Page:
‘He doesn’t listen.’ France fumes against Macron for ramming through pensions reform

‘He doesn’t listen.’ France fumes against Macron for ramming through pensions reform
Опубликовано: Thursday, 23 March 2023 16:23

Protests turn violent as government comes under fire.


PARIS — Mass protests struck France on Thursday, urging the government to withdraw a controversial pensions overhaul and attacking French President Emmanuel Macron for forcing through the reform in parliament.

Strikes are impacting sectors including public transport, schools, energy plants and refineries. In Paris, protesters started gathering in place de la Bastille — the site where the French revolution started — surrounded by the smoke of grilled sausages and firecrackers, and loud French rap songs.

Later in the afternoon, things began to turn violent in Paris as some protesters clashed with the police.

The demonstrators are protesting not only against the reform — which would raise the retirement age from 62 to 64, and extend contributions to get a full pension — but also against the government’s decision to bypass a parliamentary vote on the text last week amid fears that it would not have enough votes in parliament.

“That set everything on fire,” said Xavier Pacot, a 40-year-old worker in EDF’s nuclear plant in Gravelines, northern France. Pacot said the controversial parliamentary move fueled opposition against the government. “Now even executives are supporting us,” he added.

The protests come a day after Macron dug in to defend his pensions reform and the constitutional maneuver in a TV interview. Pacot watched the interview with his colleagues at the picket line in Gravelines, but he was not satisfied with Macron’s explanations.

Surveys show that he is far from the only one.

According to a poll published Thursday by consultancy Elabe, more than 60 percent of respondents said Macron’s refusal to show any sign of backing down inflamed the situation.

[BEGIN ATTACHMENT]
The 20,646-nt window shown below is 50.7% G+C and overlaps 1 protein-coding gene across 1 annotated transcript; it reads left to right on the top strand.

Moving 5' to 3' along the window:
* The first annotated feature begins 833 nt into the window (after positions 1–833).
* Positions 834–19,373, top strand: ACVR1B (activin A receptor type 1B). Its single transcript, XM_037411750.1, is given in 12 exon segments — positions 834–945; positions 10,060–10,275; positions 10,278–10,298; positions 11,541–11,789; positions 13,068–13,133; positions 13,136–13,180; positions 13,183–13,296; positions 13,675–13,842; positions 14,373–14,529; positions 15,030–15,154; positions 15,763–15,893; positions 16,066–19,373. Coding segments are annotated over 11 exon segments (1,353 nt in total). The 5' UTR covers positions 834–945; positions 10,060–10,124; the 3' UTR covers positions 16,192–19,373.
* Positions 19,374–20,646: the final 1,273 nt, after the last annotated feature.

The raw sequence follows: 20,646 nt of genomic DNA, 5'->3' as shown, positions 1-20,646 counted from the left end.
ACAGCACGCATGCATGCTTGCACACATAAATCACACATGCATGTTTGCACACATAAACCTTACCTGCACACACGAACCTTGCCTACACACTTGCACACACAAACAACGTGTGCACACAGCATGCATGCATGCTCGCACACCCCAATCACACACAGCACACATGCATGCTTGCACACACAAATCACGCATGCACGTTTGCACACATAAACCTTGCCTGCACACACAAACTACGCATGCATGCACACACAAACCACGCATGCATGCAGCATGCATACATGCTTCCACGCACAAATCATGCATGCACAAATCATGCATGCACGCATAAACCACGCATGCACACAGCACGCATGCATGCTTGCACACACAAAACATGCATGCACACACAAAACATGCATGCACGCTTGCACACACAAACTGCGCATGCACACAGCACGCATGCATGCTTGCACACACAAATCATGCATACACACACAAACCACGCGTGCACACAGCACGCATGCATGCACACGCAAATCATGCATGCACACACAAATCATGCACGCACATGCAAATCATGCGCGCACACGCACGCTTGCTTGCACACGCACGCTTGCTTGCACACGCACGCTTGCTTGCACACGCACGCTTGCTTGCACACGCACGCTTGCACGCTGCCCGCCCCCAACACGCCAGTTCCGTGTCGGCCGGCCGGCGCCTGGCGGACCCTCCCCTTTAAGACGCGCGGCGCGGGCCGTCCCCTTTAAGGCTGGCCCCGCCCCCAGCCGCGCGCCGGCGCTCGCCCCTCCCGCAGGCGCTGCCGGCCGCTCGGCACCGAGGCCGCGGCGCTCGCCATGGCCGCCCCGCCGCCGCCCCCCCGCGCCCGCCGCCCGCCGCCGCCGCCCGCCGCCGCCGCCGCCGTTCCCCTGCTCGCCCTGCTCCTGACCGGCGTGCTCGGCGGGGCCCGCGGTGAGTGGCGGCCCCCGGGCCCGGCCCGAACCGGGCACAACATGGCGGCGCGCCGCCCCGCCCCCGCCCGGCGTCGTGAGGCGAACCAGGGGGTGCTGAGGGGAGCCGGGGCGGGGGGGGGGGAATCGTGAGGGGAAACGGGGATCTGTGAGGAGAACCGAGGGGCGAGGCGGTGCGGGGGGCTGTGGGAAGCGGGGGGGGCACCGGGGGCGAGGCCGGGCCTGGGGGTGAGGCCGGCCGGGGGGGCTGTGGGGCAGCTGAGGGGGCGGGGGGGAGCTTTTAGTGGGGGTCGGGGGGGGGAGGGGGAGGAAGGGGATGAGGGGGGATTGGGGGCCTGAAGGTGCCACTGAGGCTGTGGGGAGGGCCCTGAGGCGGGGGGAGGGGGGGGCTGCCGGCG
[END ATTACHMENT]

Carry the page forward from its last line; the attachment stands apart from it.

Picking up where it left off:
“It’s a mess in the country because of his stubbornness,” said Gregory Lewandowski, 51, an electronic engineer for French industrial champion Thales.

Bypassing the parliamentary vote “added an additional layer to people’s angriness. It shows that he doesn’t listen to his citizens,” he argued. “People are here for different reasons. It’s a general discontent with inflation, work conditions. It risks turning into something bigger.”

During his first term, Macron faced violent protests from the massive Yellow Jackets movement, which lasted for months.

In his interview this week, the French president insisted there was a difference between peaceful “legitimate” protesters and violent actors. He also warned against a January 6 Capitol Hill-style riot. “We won’t tolerate any outburst,” he said.

Strikes started across France at the beginning of 2023 and continued this week. Macron’s government survived a no-confidence vote last Monday with only a nine-vote margin, casting doubts on the executive’s ability to keep ruling the country.

In the TV interview, the French president said he regretted that he “failed to convince people” but also said he had no plans to replace current Prime Minister Elisabeth Borne.

Government opponents also include those who are not immediately affected by the reform.

Lou Samson, a high-school student protesting in place de la Bastille with her classmates, said she was fighting “for my parents and for our future” and expected “more violence” if the government does not backpedal.

Carmen Michalak, a 62-year-old former cash manager for nuclear group Orano, won’t be hit by the reform as she has already retired. “When we protest, we don’t only do it for ourselves but for the others. Everyone should have the right to enjoy its third age,” she said, before leaving to join the parade of demonstrators.

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